Book review: “The Paying Guests”
My summer fiction binge continues, this time with The Paying Guests, last year’s offering from novelist Sarah Waters.
Set in 1922, The Paying Guests centers on the character of Frances Wray, a woman in her twenties who lives in a stately manor house outside of London with her mother, Mrs. Wray. The Wrays are in a bad way; Frances’ two brothers died on the Western Front, and when her father followed them he left behind a mountain of debt. Reluctantly, Frances decides the only way what’s left of her family can hold on to the house is to take on boarders; and so the Wrays are introduced to Leonard and Lilian Barber, a middle-class couple who lack the Wrays’ pedigree but do not lack cash. As Frances adjusts to living with her paying guests, a forbidden attraction is sparked; and following that attraction leads her down a dark, frightening, and terribly uncertain path.
I’m going to tell you my opinion of The Paying Guests, but if you want a TL;DR version the opinion of the book Stephen King posted on Twitter more or less sums it up:
Finishing THE PAYING GUESTS, by Sarah Waters. Awesome full-bodied novel. It's like she's saying, "Hey, dudes, this is how you do it."
— Stephen King (@StephenKing) January 6, 2015
The Paying Guests is a very, very good book. In fact, it’s the best novel I’ve read in quite some time. It manages to be so many things at once: a keenly observed character study; a taut, tense thriller; a work of historical fiction that vividly captures the moment in which it is set. Books that hit one of those marks are rare enough, but to write one that hits all three — and does so seemingly effortlessly, as if for Ms. Waters scoring that kind of hat trick is no big thing — is a startling achievement.
Let’s talk in more detail about The Paying Guests as character study. Waters has a keen eye for the telling detail, and simply by deploying a few of those in just the right places, she quickly establishes in our minds who Frances Wray is, what she wants, and what she fears. Her portrait is painted not with broad strokes, but with fine, fine lines that weave together until to our surprise we realize we can’t see the lines anymore.
If Frances’ experiences have a through-line, it is suffering. Her family, as noted above, was blown apart by the Great War. Class anxiety presses in on her as her slide down the social scale accelerates. She’s an unmarried woman approaching the end of her twenties in a time when to be that was seen as a deep personal failure.
But, we quickly start to realize — Waters is too smart to just tell us this up front, choosing instead to let us figure it out as we listen to Frances’ thoughts — there’s also something else, some deeper wound that somehow connects all the other tragedies of her life together. Frances is, we realize, a lesbian. (To reveal this is the most minor of spoilers; The Paying Guests has much bigger surprises in store.) And this element of her personality, which in our time would be utterly unremarkable, was of course seen very differently in 1920s England. So it has forced her, in her past, to make painful decisions — decisions whose consequences still haunt her.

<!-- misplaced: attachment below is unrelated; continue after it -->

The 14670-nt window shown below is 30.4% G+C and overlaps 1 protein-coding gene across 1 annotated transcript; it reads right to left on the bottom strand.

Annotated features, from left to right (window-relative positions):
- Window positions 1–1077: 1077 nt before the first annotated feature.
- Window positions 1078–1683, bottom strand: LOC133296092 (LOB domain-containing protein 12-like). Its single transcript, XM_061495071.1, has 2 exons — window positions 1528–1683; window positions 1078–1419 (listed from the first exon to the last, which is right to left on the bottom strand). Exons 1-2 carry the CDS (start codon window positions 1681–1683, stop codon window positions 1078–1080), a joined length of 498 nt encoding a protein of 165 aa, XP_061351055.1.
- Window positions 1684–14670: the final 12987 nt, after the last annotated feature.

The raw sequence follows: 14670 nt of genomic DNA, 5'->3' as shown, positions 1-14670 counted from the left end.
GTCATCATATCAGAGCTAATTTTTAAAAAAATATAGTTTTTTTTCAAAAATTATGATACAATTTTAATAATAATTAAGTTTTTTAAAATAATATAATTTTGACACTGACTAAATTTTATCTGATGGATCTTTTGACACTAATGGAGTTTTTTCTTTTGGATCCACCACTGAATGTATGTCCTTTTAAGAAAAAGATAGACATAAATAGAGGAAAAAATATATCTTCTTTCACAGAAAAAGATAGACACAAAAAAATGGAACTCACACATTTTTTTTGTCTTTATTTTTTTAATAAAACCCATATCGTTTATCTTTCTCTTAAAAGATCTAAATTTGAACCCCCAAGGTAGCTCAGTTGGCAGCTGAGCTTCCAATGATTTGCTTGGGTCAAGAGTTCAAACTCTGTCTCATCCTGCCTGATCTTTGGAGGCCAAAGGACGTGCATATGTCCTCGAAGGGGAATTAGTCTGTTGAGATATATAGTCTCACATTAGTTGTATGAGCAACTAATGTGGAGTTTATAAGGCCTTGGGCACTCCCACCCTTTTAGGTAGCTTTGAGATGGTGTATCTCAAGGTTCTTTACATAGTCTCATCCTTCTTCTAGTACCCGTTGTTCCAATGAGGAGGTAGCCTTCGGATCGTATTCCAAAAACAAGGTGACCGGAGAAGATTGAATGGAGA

It’s easy to imagine a dozen ways a character like this could go wrong; could spin off the road into cliché or stereotype. Waters is deft enough to avoid them all. Frances has suffered, but she is also resilient, and while she struggles with self-pity it never defines her. She tries to hide her sexual orientation from polite society, but when in the company of those she trusts is capable of addressing it frankly and without shame. She seems resigned to the idea that she can never be truly happy, but then…
But then she meets Lilian Barber, and the book bursts into flame.
I won’t go into the details here — those would be real spoilers! — but suffice it to say that Waters demonstrates both how to write sex scenes that boil and how to take a plot you thought was going in one direction and wrench it shockingly into another. If you read my review of Gone Girl, you may remember how frustrated I was with how clumsily that novel handled its big twists. The Paying Guests is everything that Gone Girl is not. It is adroit and clever, it respects the reader’s intelligence, and it knows how to build tension and how to pay it off. It’s a remarkable accomplishment, and it has me simultaneously itching to read Ms. Waters’ other novels and eager to see what story she chooses to tell next.